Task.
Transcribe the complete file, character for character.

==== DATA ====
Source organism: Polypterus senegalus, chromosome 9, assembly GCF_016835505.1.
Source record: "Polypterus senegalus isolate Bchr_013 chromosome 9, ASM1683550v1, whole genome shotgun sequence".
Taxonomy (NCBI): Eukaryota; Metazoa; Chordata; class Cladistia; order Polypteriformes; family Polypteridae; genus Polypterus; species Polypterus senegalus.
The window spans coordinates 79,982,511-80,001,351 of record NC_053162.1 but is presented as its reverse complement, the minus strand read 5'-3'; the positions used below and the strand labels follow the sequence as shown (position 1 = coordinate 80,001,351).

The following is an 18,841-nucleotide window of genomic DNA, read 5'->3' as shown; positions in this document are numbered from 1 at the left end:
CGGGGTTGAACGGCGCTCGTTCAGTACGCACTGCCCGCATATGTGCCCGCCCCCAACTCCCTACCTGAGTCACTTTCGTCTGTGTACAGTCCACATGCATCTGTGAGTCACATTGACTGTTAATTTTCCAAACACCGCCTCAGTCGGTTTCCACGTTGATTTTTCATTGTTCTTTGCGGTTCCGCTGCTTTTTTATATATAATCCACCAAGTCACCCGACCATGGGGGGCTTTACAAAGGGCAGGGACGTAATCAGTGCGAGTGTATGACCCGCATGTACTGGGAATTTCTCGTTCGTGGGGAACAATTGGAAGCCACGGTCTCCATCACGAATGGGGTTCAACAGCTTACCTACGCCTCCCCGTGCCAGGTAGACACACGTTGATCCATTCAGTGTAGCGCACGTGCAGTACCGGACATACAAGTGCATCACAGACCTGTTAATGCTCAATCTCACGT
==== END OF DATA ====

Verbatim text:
Source organism: Polypterus senegalus, chromosome 9, assembly GCF_016835505.1.
Source record: "Polypterus senegalus isolate Bchr_013 chromosome 9, ASM1683550v1, whole genome shotgun sequence".
Taxonomy (NCBI): Eukaryota; Metazoa; Chordata; class Cladistia; order Polypteriformes; family Polypteridae; genus Polypterus; species Polypterus senegalus.
The window spans coordinates 79,982,511-80,001,351 of record NC_053162.1 but is presented as its reverse complement, the minus strand read 5'-3'; the positions used below and the strand labels follow the sequence as shown (position 1 = coordinate 80,001,351).

The following is an 18,841-nucleotide window of genomic DNA, read 5'->3' as shown; positions in this document are numbered from 1 at the left end:
CGGGGTTGAACGGCGCTCGTTCAGTACGCACTGCCCGCATATGTGCCCGCCCCCAACTCCCTACCTGAGTCACTTTCGTCTGTGTACAGTCCACATGCATCTGTGAGTCACATTGACTGTTAATTTTCCAAACACCGCCTCAGTCGGTTTCCACGTTGATTTTTCATTGTTCTTTGCGGTTCCGCTGCTTTTTTATATATAATCCACCAAGTCACCCGACCATGGGGGGCTTTACAAAGGGCAGGGACGTAATCAGTGCGAGTGTATGACCCGCATGTACTGGGAATTTCTCGTTCGTGGGGAACAATTGGAAGCCACGGTCTCCATCACGAATGGGGTTCAACAGCTTACCTACGCCTCCCCGTGCCAGGTAGACACACGTTGATCCATTCAGTGTAGCGCACGTGCAGTACCGGACATACAAGTGCATCACAGACCTGTTAATGCTCAATCTCACGT